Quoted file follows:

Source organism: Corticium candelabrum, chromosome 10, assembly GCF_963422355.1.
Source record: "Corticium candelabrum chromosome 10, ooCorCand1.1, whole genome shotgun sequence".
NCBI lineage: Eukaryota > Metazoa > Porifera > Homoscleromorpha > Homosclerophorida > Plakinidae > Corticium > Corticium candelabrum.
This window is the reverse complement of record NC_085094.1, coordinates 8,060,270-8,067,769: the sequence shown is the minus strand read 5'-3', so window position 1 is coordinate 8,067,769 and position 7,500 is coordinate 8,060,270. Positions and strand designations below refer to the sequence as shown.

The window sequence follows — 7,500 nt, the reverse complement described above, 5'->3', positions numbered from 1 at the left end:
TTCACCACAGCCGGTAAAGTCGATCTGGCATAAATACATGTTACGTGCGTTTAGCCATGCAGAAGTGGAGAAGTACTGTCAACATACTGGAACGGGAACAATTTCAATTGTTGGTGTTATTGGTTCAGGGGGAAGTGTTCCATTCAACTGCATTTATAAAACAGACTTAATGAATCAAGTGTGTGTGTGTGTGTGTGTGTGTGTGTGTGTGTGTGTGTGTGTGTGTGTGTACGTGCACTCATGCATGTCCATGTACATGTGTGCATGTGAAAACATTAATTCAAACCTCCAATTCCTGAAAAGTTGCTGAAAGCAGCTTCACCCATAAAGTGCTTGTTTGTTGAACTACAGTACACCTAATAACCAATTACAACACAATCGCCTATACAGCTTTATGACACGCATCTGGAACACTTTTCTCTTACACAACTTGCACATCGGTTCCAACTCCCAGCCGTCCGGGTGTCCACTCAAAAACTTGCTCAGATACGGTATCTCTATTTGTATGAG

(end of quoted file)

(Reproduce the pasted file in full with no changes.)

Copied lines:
Source organism: Corticium candelabrum, chromosome 10, assembly GCF_963422355.1.
Source record: "Corticium candelabrum chromosome 10, ooCorCand1.1, whole genome shotgun sequence".
NCBI lineage: Eukaryota > Metazoa > Porifera > Homoscleromorpha > Homosclerophorida > Plakinidae > Corticium > Corticium candelabrum.
This window is the reverse complement of record NC_085094.1, coordinates 8,060,270-8,067,769: the sequence shown is the minus strand read 5'-3', so window position 1 is coordinate 8,067,769 and position 7,500 is coordinate 8,060,270. Positions and strand designations below refer to the sequence as shown.

The window sequence follows — 7,500 nt, the reverse complement described above, 5'->3', positions numbered from 1 at the left end:
TTCACCACAGCCGGTAAAGTCGATCTGGCATAAATACATGTTACGTGCGTTTAGCCATGCAGAAGTGGAGAAGTACTGTCAACATACTGGAACGGGAACAATTTCAATTGTTGGTGTTATTGGTTCAGGGGGAAGTGTTCCATTCAACTGCATTTATAAAACAGACTTAATGAATCAAGTGTGTGTGTGTGTGTGTGTGTGTGTGTGTGTGTGTGTGTGTGTGTGTGTGTACGTGCACTCATGCATGTCCATGTACATGTGTGCATGTGAAAACATTAATTCAAACCTCCAATTCCTGAAAAGTTGCTGAAAGCAGCTTCACCCATAAAGTGCTTGTTTGTTGAACTACAGTACACCTAATAACCAATTACAACACAATCGCCTATACAGCTTTATGACACGCATCTGGAACACTTTTCTCTTACACAACTTGCACATCGGTTCCAACTCCCAGCCGTCCGGGTGTCCACTCAAAAACTTGCTCAGATACGGTATCTCTATTTGTATGAG